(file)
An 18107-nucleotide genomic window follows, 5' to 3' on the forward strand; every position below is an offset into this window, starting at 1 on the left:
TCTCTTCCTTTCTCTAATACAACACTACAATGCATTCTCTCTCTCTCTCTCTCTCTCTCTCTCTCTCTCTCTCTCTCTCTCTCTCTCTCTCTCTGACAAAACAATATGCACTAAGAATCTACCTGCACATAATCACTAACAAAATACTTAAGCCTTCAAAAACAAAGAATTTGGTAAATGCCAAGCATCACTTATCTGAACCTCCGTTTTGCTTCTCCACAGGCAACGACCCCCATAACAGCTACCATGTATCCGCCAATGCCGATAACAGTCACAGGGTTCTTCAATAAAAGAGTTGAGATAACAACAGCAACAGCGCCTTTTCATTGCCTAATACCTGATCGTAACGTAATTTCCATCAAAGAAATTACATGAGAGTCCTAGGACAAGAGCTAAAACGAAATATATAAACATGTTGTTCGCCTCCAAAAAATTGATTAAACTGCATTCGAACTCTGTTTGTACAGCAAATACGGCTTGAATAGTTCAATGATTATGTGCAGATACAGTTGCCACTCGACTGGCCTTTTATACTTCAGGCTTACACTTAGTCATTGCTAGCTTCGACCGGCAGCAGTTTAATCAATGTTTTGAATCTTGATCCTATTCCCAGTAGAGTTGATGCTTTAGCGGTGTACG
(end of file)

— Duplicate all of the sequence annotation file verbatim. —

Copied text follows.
An 18107-nucleotide genomic window follows, 5' to 3' on the forward strand; every position below is an offset into this window, starting at 1 on the left:
TCTCTTCCTTTCTCTAATACAACACTACAATGCATTCTCTCTCTCTCTCTCTCTCTCTCTCTCTCTCTCTCTCTCTCTCTCTCTCTCTCTCTCTGACAAAACAATATGCACTAAGAATCTACCTGCACATAATCACTAACAAAATACTTAAGCCTTCAAAAACAAAGAATTTGGTAAATGCCAAGCATCACTTATCTGAACCTCCGTTTTGCTTCTCCACAGGCAACGACCCCCATAACAGCTACCATGTATCCGCCAATGCCGATAACAGTCACAGGGTTCTTCAATAAAAGAGTTGAGATAACAACAGCAACAGCGCCTTTTCATTGCCTAATACCTGATCGTAACGTAATTTCCATCAAAGAAATTACATGAGAGTCCTAGGACAAGAGCTAAAACGAAATATATAAACATGTTGTTCGCCTCCAAAAAATTGATTAAACTGCATTCGAACTCTGTTTGTACAGCAAATACGGCTTGAATAGTTCAATGATTATGTGCAGATACAGTTGCCACTCGACTGGCCTTTTATACTTCAGGCTTACACTTAGTCATTGCTAGCTTCGACCGGCAGCAGTTTAATCAATGTTTTGAATCTTGATCCTATTCCCAGTAGAGTTGATGCTTTAGCGGTGTACG